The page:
But what followed was telling:
If he's better than me, for sure I will help him. I don't have any problems to help him; I'm just 22 years old so I think that I have a lot of Tours in front of me.
It's a big "if" and one that you sense will have a bearing on the outcome of the Tour. The defending champion will start the Tour in Brussels with just fewer than 26 race days in his legs and zero wins; Bernal has 32 days in his legs and two important stage race victories. The form and momentum is with Bernal, not Thomas, to lead Ineos to further Tour glory.
But the rider is right to remain cautious. He didn't blow Suisse apart and his winning gap over Dennis – who is not considered a bona fide rival for July – was hardly huge. What's more, in the years that Kelly and Vino won Paris-Nice and Suisse they went on to finish seventh and third respectively in the Tour. Time will tell if Bernal has the experience and ability to win the Tour so early in his career.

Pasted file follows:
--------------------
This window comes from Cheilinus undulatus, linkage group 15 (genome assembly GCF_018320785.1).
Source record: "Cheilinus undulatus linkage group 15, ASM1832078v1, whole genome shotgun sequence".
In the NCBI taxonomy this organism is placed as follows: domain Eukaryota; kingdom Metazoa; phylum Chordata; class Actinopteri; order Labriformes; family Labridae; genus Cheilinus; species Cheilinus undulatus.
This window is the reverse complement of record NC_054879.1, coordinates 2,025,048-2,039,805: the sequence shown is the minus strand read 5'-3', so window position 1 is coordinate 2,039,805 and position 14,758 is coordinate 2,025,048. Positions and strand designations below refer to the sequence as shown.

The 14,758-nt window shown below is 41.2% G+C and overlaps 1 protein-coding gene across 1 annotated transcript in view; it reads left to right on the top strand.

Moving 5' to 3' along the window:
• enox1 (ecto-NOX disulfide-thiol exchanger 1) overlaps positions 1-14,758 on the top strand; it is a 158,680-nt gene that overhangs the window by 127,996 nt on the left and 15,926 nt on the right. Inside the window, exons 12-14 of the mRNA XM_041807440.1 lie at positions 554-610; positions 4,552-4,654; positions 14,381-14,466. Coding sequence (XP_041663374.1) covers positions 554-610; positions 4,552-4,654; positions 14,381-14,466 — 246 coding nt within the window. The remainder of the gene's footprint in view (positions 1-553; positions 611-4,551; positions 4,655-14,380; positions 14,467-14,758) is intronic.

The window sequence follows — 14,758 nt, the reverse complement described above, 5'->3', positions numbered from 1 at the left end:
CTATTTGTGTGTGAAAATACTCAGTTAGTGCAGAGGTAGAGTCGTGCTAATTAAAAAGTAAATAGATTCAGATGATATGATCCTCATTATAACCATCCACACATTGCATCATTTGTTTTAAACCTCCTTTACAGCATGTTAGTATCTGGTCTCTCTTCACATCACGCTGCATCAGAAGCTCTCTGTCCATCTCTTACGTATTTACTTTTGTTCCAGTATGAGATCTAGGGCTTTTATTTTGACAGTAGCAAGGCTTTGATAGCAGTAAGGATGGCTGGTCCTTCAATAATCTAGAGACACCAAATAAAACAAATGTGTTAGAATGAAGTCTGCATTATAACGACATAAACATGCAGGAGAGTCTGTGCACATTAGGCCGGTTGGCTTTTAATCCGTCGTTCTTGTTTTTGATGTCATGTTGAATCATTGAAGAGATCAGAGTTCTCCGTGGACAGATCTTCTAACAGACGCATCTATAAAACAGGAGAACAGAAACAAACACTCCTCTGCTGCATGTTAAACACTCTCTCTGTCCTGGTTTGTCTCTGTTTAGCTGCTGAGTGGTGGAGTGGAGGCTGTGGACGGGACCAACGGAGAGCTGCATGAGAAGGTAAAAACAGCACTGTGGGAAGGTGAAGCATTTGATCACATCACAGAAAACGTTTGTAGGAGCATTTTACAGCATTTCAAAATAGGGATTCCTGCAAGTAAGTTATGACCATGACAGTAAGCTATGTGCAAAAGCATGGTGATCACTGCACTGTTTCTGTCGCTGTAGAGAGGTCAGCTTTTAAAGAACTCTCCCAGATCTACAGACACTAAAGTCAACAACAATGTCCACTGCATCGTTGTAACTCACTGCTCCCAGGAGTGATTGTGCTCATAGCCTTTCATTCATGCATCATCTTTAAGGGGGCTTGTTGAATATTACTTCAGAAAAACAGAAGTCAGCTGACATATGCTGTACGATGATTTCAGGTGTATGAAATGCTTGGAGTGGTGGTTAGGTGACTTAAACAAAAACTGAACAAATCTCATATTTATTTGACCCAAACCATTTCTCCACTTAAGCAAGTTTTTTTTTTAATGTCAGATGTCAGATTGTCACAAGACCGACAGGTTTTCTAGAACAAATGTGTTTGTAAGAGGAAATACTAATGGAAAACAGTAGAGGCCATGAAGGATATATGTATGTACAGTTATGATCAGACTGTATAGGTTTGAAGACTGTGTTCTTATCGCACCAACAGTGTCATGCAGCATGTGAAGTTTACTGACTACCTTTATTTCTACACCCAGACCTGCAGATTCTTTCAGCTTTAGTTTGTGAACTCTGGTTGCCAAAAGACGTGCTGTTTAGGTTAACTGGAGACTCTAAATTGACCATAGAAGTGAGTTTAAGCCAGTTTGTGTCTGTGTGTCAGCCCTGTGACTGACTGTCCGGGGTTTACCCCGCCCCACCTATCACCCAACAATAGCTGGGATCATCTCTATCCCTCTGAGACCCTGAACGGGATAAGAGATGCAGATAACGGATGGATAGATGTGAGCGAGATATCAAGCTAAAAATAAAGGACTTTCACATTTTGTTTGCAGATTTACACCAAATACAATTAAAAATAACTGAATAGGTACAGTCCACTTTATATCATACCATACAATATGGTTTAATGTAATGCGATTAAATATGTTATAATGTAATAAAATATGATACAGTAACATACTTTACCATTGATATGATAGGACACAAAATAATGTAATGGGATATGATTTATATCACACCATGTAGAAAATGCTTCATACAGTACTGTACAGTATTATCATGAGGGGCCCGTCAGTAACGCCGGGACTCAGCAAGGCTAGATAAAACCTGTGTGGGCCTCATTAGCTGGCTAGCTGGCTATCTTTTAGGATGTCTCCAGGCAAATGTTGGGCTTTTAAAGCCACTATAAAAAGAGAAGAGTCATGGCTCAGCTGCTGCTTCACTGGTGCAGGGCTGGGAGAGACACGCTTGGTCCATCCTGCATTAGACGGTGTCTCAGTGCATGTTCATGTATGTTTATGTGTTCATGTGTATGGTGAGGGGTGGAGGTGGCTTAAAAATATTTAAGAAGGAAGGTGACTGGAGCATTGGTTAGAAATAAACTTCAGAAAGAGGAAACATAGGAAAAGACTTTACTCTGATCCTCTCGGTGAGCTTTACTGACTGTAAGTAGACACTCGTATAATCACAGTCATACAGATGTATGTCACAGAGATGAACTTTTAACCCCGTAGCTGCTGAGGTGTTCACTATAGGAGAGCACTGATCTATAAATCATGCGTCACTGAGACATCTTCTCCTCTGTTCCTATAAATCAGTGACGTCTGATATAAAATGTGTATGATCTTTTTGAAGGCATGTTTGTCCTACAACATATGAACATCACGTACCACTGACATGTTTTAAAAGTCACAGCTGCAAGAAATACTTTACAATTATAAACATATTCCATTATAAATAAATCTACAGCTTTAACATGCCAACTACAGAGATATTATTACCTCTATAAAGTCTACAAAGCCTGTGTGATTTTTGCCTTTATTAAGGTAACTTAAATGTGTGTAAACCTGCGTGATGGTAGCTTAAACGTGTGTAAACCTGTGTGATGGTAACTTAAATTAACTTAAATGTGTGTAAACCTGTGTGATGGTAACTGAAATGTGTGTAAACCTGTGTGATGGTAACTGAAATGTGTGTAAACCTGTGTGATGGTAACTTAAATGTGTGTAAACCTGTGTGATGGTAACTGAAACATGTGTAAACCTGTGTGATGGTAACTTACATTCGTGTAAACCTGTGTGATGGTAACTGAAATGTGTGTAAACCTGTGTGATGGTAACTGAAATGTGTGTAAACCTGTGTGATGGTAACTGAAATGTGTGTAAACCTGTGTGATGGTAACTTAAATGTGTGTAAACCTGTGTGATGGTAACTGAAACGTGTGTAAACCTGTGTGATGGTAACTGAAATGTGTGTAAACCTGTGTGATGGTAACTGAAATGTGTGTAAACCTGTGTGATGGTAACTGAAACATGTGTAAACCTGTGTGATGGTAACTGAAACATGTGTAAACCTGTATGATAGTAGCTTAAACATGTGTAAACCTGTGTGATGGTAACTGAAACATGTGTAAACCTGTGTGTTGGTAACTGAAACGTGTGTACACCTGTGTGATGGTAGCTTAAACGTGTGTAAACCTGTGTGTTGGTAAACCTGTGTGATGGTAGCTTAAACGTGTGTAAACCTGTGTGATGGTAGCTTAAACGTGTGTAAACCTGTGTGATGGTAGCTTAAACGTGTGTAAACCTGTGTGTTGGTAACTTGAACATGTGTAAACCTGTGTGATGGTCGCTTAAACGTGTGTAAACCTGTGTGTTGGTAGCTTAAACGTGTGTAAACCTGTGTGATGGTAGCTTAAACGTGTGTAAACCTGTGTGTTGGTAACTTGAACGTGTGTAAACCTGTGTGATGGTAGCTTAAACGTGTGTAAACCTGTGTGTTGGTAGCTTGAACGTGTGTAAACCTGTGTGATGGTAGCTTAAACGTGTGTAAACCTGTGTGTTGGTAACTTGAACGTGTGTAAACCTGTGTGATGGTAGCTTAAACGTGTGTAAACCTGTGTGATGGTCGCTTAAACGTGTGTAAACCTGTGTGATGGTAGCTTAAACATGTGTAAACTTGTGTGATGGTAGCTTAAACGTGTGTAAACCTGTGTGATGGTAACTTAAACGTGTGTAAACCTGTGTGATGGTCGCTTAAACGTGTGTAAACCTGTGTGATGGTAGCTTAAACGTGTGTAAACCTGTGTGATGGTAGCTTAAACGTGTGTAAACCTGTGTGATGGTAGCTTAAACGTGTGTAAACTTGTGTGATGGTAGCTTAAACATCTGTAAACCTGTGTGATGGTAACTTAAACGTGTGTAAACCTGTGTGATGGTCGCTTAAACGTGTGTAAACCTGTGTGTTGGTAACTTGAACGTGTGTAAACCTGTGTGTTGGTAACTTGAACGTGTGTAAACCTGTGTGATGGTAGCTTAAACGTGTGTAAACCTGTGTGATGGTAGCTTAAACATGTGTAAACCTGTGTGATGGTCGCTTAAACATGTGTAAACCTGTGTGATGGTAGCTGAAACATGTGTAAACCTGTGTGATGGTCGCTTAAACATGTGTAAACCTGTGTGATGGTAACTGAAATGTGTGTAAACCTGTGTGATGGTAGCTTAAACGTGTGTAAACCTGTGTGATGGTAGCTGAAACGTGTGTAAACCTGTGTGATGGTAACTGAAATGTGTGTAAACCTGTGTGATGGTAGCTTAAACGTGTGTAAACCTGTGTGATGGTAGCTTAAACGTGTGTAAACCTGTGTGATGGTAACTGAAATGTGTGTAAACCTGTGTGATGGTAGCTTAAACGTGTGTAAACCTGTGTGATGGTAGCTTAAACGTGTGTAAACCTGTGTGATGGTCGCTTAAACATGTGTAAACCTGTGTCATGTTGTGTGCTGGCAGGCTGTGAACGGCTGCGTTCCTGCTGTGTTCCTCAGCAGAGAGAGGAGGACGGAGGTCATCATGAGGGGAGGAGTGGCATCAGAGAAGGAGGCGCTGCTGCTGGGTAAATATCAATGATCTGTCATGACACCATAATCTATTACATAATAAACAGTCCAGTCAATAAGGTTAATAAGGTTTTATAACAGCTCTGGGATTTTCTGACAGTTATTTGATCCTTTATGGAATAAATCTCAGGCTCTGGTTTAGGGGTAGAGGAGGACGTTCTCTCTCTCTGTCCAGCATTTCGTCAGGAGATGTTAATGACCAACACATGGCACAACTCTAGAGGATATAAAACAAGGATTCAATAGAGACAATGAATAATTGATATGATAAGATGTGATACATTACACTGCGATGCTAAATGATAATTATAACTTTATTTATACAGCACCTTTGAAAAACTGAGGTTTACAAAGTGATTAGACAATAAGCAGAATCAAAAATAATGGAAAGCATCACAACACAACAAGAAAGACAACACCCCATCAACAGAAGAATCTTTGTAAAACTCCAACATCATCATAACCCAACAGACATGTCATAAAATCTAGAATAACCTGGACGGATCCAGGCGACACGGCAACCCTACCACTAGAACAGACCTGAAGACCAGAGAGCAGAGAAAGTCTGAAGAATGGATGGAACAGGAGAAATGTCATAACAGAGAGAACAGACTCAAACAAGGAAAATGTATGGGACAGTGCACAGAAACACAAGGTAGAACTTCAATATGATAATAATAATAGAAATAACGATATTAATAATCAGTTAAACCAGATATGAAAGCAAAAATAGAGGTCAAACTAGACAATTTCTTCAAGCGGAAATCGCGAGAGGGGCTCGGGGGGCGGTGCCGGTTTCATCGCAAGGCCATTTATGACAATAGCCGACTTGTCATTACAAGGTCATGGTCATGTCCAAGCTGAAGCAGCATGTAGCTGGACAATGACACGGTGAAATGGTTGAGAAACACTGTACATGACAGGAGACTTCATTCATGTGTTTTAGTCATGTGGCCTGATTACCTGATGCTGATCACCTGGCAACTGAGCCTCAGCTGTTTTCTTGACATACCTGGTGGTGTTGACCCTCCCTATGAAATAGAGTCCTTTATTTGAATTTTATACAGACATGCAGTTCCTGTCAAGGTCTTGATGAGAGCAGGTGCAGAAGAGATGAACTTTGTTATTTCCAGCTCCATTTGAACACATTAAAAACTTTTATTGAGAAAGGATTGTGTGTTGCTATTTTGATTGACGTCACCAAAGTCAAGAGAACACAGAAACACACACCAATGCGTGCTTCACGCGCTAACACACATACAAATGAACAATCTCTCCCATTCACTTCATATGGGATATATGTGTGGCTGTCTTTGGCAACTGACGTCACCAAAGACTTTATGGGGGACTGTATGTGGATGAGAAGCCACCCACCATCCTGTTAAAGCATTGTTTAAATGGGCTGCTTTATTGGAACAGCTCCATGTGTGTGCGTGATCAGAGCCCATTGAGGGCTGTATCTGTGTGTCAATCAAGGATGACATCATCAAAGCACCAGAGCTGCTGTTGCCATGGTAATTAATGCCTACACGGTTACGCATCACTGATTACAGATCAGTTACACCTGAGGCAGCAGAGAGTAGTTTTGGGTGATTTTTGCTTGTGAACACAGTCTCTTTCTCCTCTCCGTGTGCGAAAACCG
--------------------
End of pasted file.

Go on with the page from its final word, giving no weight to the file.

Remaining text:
Dennis will enter Tour as solid foil for Nibali
Bernal's closest threat last week was the Australian Rohan Dennis, who put in a mature performance to finish 19 seconds down. In the past, Dennis' climbing has let him down but the 29-year-old was consistent in the snow-capped high stuff.
A lot of Dennis's strength in the mountains came down to the effective support of teammate Domenico Pozzovivo – a role Dennis will be asked to play for Vincenzo Nibali next month in France.
Third and second in the two big summit finishes, Dennis will feel renewed confidence in his ability in the high mountains – which will be vital in the highest Tour in years.